Next, I drafted an email to my community and scheduled it to go out a few days later, altering them of the change and also mentioning that lonely Facebook page. (You know what? Don’t email me, just go like the page on Facebook instead.)
A week later I wrote a 2,000 word blog post about the whole dang thing and hit publish.
I hope you can see how this was all a fly-by-the-seat-of-your-pants, done-is-better-than-perfect strategy. And that there were about a hundred times when I could of made excuses about what I couldn’t do, or didn’t know how to do, that would have stopped me from moving forward.
In fact, every second was an opportunity to second-guess myself in some way. Every moment begged for thoughts like, “maybe I should think about this more first.. maybe there’s a better idea out there.. maybe this isn’t good enough yet..”
But that’s the secret to doing more with your marketing, with your business, with your projects that really matter to you: stop asking how. Stop thinking. And above all stop talking about it.
No one will ever say it better than Nike. Seriously, just do it.
Yes, Things Will Go Wrong When You’re in the Business of Doing
In this whirlwind couple of days of getting stuff done, did everything go perfectly?
We still managed to break my email in the process (which lead to chatting with a very nice and helpful Google rep for 2 hours on what could have been a productive morning). As I mentioned above, I have no nicely organized plan for the Facebook page and no to-dos for promoting it yet. Parts of the website are still lingering from KaliHawlk.com.
Surely there are random KaliHawlk.com URLs all over the internet and company name fields begging to be updated. Countless logins require my old Gmail address and will need to be updated. I’m still slogging through syncing calendars and storage solutions.
But by and large, things went smoothly and more importantly they got done.
Do More with Marketing Your Financial Planning Firm — and Anything Else You Want to Accomplish — by Just Doing
Making mistakes or dealing with a learning curve should not stop you from doing the work you need to do. If you disagree, then it’s time to get over what’s really holding you back: judgment.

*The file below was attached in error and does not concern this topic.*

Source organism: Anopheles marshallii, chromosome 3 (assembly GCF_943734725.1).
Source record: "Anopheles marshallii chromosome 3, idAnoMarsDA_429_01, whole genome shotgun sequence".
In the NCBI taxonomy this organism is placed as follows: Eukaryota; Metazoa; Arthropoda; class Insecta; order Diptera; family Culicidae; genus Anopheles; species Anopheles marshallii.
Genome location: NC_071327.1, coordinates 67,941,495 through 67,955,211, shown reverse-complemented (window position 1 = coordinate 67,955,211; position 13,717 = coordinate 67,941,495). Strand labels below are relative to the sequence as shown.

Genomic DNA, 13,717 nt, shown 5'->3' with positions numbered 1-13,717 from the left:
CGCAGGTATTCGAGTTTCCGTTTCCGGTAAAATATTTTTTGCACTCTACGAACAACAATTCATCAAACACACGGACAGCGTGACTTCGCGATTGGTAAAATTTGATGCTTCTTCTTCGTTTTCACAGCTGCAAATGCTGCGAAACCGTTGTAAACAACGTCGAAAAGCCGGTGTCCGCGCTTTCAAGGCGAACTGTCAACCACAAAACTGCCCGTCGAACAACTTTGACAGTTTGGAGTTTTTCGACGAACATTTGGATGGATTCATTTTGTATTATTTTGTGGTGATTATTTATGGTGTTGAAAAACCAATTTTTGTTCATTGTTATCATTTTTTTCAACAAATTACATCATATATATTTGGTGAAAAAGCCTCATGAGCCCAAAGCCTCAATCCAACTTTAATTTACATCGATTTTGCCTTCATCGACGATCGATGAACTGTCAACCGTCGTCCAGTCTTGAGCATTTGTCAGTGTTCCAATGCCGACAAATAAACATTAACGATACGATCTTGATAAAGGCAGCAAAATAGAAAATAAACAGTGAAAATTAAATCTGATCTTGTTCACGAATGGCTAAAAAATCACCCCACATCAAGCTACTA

The world is going to judge you no matter what you do. It doesn’t matter if you write publish a shiny, professionally-designed and formatted ebook with zero flaws — or cobble together a PDF that leaves a little something to be desired with the visuals but is still packed with value for readers.
There will always be someone who thinks your work is bad. Or stupid. Or ugly. Or unprofessional. Or amateur.
No matter how much good work I produce, no matter how many compliments and happy clients who gush over what I do for them, there is always at least one sourpuss who emails me every week to point out I accidentally left out the comma in “you’re” on my most recent email newsletter.
Guess what? Don’t care.
I don’t care because I was too busy creating and sending that email so I could move on to creating and sending the next thing! There’s always another idea waiting for you to take it and make it real — and there’s always another person out there who knows your value and is eagerly awaiting to see what you’ll do next for them.
Trust me. Your work is not amateur if it actually exists in the world and not just in your head.
Only real professionals take an idea and run with it to create something, to bring forth something totally new into the world that wasn’t there before.
So whatever it is that you want to do — that idea you’ve been thinking and dreaming about for a while, that plan you’ve put together and been talking about — whatever it is, take this as your sign to stop all that talking, dreaming, planning, thinking.
Create something and then throw it out into the world as fast as you freakin’ can. Then do it again and again and again.